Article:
As Atrios noted, it’s probably a fine guess that Mr. Schwenk didn’t expect that everyone would learn he thinks it’s just fine to wish death upon the children of people who write newspaper articles that are not to his liking. But I ask: So what? Once he sent that e-mail, it was no longer his choice to make, just as when I send someone e-mail, what happens to it from there is no longer under my control, either. When you send e-mail, you give up control of what happens to your words. If you don’t want to give up that control, don’t send the e-mail. Mr. Schwenk may have been ignorant of this little detail regarding e-mail — or blithely assumed (if Atrios is correct that he said the e-mail was not intended for public consumption) that his own desire to have his vile little e-mail be private obliged Mr. Nagourney to consent to the request. But I don’t see how that should restrict either Mr. Nagourney or Mr. Okrent. In any event, he’s not ignorant of this little detail now.
Live it, learn it, love it: You have no expectation of privacy in e-mail. None. Ever. Presume that you do have an expectation of privacy, and you are going to be sorely disappointed (and, as Mr. Schwenk has discovered, possibly humiliated).
(Would I want some of the e-mail I sent in the past aired for public consumption? Well, no; Hell, there are some I’ve written in the last month I’d prefer not to have seen in the open. However, I recognize that I have no control over those e-mails; as a result, I don’t think I’ve written an e-mail recently that I wouldn’t own up to if it were aired.)
Atrios trots out the public/private individual thing, i.e., that evidence of Mr. Schwenk’s jerkitude should have remained private because he’s not, say, a New York Times reporter. But this isn’t a libel thing, and unless there’s a section of Times v. Sullivan I’m not aware of, there’s no private v. public litmus test in revealing whether one has voluntarily been an ass to another person. After all, it’s not as if Mr. Nagourney had to investigate to discover if Mr. Schwenk hoped his child dead; Mr. Schwenk affirmatively offered up the hope himself, in writing, no less, with name appended. Atrios likewise suggests that it doesn’t matter what Mr. Schwenk wrote, but I find it difficult to imagine a scenario in which Mr. Schwenk had written something complimentary to Mr. Nagourney, and Mr. Okrent had published it and Schwenk’s name, and then Atrios (or anyone else) had worked himself into a rage about how mightily Mr. Schwenk’s personal privacy had been violated.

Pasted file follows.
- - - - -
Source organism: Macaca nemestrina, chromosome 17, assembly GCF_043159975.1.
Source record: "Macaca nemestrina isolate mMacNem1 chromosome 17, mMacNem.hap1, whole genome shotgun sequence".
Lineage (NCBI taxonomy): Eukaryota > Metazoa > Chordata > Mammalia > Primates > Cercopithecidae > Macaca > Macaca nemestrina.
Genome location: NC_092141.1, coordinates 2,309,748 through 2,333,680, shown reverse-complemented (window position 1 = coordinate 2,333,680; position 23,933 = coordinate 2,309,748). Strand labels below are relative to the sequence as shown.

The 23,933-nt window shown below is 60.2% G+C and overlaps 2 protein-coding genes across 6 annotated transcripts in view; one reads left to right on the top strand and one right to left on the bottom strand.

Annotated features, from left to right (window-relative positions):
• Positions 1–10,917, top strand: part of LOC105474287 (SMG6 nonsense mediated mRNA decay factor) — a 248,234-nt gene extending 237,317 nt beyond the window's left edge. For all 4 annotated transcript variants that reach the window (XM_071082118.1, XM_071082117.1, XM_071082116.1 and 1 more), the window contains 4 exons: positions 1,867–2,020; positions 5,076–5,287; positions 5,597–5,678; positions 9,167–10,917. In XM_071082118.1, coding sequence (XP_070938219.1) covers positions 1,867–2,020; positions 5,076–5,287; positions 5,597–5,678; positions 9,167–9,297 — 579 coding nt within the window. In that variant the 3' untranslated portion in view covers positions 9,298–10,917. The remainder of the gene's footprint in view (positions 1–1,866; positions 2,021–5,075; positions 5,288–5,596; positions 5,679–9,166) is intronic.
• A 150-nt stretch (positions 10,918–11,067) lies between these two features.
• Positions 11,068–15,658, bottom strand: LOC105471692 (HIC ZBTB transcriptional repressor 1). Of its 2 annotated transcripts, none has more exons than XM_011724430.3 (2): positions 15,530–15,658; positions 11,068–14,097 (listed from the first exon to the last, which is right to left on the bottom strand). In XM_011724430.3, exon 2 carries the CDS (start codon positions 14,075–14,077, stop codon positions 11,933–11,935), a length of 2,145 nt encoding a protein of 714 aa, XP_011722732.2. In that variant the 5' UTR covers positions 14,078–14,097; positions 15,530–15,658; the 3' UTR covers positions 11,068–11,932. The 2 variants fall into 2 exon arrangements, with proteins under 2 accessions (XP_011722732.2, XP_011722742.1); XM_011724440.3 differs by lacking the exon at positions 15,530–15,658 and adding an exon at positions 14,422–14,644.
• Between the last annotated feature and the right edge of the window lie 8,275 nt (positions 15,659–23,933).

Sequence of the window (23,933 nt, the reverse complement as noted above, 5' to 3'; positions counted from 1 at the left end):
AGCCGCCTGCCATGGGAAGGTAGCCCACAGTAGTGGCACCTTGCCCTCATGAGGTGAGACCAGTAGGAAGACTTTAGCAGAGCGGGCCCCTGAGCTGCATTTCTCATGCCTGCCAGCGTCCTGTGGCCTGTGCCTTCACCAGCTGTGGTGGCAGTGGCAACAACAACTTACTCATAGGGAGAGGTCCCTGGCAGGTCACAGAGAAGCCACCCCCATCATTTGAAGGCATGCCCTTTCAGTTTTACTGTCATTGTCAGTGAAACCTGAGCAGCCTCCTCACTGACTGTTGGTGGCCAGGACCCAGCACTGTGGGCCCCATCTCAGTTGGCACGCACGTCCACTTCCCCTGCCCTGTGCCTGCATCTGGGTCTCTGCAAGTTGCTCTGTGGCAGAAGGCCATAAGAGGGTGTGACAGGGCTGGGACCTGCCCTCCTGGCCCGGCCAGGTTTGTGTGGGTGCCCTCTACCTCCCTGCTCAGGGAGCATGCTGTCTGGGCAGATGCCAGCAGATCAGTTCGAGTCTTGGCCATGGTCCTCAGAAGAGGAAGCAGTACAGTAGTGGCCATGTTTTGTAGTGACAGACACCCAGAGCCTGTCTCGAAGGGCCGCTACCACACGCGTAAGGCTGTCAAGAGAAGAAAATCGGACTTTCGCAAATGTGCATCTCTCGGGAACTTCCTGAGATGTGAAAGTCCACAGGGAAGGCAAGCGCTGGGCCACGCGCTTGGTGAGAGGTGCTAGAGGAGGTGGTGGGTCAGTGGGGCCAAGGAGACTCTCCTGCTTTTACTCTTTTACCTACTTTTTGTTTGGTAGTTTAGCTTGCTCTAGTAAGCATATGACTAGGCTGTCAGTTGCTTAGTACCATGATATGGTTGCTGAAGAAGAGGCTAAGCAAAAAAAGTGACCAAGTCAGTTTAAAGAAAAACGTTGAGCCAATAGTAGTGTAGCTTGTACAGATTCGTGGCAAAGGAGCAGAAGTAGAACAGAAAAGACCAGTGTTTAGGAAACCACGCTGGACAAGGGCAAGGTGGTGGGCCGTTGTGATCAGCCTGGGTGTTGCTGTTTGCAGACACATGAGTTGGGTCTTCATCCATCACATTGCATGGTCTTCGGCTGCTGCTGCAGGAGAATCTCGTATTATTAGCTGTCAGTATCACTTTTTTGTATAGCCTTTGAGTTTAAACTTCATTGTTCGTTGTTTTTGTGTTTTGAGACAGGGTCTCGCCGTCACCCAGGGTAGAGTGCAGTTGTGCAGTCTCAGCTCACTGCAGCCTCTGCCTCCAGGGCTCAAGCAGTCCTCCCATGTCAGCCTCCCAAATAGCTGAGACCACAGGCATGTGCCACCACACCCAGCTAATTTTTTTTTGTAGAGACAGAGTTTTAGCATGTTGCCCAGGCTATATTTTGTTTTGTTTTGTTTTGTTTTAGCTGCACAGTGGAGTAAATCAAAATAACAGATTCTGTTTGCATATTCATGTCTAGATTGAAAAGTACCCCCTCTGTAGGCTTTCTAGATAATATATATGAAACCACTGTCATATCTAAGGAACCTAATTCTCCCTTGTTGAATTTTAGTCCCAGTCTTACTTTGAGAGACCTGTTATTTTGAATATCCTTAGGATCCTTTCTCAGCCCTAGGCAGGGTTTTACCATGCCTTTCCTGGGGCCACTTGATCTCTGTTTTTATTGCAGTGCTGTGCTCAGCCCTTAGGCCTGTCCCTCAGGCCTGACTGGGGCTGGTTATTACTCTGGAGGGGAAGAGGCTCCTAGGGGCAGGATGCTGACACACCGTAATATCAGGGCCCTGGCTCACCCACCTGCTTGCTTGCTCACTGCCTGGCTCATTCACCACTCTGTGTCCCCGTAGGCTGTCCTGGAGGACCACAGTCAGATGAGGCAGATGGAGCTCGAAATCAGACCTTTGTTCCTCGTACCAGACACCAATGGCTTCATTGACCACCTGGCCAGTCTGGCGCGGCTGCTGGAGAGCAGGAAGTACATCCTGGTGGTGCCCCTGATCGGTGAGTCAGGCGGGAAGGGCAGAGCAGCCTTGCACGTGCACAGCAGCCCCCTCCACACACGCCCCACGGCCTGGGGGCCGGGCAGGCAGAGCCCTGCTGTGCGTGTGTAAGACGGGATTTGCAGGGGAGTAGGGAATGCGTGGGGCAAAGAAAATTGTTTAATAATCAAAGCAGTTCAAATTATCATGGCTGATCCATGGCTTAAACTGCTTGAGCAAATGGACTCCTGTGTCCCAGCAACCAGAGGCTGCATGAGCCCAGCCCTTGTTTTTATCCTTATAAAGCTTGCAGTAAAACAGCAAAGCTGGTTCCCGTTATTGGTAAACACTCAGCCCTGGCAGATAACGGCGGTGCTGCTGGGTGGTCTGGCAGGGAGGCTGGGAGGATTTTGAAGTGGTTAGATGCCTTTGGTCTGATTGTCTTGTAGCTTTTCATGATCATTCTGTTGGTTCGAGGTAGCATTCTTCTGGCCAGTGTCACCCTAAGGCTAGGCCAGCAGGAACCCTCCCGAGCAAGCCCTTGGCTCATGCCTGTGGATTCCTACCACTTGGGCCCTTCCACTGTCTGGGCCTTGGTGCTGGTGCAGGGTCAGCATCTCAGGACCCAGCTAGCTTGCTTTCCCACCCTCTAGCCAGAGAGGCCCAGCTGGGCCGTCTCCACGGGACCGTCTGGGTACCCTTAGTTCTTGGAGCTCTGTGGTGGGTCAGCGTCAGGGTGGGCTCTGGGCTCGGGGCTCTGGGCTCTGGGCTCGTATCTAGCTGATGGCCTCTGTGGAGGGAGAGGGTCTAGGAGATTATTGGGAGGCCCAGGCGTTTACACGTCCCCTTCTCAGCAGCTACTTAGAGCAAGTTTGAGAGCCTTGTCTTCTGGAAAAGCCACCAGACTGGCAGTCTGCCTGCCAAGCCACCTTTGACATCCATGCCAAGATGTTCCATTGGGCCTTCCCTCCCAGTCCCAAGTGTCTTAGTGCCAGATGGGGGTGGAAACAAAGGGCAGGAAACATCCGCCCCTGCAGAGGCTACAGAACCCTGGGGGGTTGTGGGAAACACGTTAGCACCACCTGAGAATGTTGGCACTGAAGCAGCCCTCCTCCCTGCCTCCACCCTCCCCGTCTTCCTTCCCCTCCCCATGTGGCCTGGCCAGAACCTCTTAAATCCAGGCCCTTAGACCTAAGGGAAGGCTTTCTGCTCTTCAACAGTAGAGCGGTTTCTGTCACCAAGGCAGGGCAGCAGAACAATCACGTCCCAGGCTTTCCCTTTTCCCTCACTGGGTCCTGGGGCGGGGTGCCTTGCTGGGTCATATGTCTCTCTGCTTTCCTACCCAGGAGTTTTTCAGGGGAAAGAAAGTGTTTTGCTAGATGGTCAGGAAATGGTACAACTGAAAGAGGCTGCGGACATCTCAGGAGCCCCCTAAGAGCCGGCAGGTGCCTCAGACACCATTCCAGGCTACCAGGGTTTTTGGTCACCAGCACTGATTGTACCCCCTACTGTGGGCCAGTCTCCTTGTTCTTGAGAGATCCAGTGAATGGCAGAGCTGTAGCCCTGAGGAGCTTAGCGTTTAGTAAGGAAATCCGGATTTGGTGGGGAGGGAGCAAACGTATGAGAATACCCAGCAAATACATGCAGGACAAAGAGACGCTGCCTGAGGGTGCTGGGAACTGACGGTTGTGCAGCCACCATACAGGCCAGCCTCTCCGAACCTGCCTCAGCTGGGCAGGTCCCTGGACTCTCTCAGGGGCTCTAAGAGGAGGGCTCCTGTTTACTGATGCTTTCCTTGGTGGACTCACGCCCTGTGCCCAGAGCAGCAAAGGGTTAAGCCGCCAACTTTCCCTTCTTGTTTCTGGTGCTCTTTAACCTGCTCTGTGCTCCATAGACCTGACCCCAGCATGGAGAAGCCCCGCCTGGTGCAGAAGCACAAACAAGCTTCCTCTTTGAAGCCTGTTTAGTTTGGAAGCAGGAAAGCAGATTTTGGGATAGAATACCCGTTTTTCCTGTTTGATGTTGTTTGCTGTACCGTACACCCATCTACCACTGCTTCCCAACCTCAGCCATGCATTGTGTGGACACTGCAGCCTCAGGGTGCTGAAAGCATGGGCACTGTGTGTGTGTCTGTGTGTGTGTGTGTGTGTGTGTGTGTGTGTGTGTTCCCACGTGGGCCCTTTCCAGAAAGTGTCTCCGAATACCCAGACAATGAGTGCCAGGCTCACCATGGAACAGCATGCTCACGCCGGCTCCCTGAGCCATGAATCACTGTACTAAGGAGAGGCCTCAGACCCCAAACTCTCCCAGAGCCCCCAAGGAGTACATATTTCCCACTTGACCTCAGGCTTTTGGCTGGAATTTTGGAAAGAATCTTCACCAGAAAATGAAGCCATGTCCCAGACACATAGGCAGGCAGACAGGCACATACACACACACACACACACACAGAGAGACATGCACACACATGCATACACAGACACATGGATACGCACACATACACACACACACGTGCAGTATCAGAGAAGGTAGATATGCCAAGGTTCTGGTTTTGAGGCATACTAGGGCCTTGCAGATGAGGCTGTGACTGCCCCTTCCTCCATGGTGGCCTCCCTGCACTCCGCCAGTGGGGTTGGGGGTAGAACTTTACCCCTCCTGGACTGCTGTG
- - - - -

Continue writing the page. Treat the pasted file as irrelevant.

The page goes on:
I’m a little strict on these things, but I believe that one of the trade offs of free speech is the responsibility for your words. Should Mr. Schwenk be held publicly accountable for his words, even if he didn’t expect he would be? Well, why shouldn’t he be? One assumes Mr. Schwenk is a grownup and understands he’s accountable for his actions. He wrote the e-mail, and he signed his name to it. Let him stand by his words or retract them. After all, what’s the point in saying anything to anyone anywhere if we’re not willing to either stand by those words, or admit we were wrong for saying them?
Because he’s been outed as a jerk in the New York Times, does Schwenk deserve to be harassed and abused by other jerks? No, I think being called a coward in the New York Times is enough for most people. As I said, I don’t doubt that Schwenk will be harassed and abused by jerks, and I do feel a measure of pity for him for that, since it’s no fun to be abused and harassed by jerks. On the bright side, now he and Mr. Nagourney will have something in common.
As an aside, I’d just like to note that Democrats (or other political affiliations) saying something is a “Republican War” is no less odious than when Republicans were saying of Clinton that he was not their president. As Americans, we all own the current war; our government called for it, our military fought it, our people are dying in it. The question is what we do about it.